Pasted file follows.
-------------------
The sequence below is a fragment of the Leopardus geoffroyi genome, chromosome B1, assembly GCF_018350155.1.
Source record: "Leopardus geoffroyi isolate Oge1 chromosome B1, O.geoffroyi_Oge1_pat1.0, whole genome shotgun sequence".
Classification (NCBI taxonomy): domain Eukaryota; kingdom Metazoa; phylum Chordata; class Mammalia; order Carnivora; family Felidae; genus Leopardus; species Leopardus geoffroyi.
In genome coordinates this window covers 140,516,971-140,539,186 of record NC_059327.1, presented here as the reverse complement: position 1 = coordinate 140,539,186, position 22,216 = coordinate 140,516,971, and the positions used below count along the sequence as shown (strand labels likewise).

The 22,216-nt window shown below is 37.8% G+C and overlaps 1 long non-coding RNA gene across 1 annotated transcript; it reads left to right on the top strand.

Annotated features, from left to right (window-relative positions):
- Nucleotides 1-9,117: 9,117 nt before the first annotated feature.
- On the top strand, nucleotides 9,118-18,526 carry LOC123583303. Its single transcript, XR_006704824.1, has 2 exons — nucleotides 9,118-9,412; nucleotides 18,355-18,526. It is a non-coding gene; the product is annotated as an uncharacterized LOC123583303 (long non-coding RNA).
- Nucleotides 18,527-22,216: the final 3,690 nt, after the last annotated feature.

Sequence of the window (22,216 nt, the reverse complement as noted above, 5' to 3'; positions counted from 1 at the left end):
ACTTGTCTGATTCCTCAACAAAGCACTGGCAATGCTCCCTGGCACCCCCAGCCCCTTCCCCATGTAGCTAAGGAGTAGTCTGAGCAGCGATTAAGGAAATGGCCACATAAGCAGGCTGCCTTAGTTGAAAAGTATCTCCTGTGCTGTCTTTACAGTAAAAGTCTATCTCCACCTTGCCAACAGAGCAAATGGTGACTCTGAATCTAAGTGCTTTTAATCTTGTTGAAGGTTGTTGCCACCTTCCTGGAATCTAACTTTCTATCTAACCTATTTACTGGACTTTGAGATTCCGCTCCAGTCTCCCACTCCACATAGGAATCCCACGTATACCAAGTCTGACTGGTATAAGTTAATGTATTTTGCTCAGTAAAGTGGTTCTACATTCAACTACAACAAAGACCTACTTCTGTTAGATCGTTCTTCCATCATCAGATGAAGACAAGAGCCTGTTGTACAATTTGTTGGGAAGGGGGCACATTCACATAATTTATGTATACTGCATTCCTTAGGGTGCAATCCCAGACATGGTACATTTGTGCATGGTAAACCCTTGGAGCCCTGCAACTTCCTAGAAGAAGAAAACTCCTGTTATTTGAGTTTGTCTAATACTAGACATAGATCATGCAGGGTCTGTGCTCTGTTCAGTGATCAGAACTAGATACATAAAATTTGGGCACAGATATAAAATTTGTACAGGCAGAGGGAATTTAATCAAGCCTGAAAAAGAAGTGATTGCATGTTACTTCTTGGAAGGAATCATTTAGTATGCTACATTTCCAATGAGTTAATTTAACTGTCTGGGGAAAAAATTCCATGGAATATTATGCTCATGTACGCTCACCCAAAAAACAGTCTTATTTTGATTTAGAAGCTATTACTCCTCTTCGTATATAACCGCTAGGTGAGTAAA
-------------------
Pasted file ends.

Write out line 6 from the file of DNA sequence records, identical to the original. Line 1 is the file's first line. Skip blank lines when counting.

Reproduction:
Annotated features, from left to right (window-relative positions):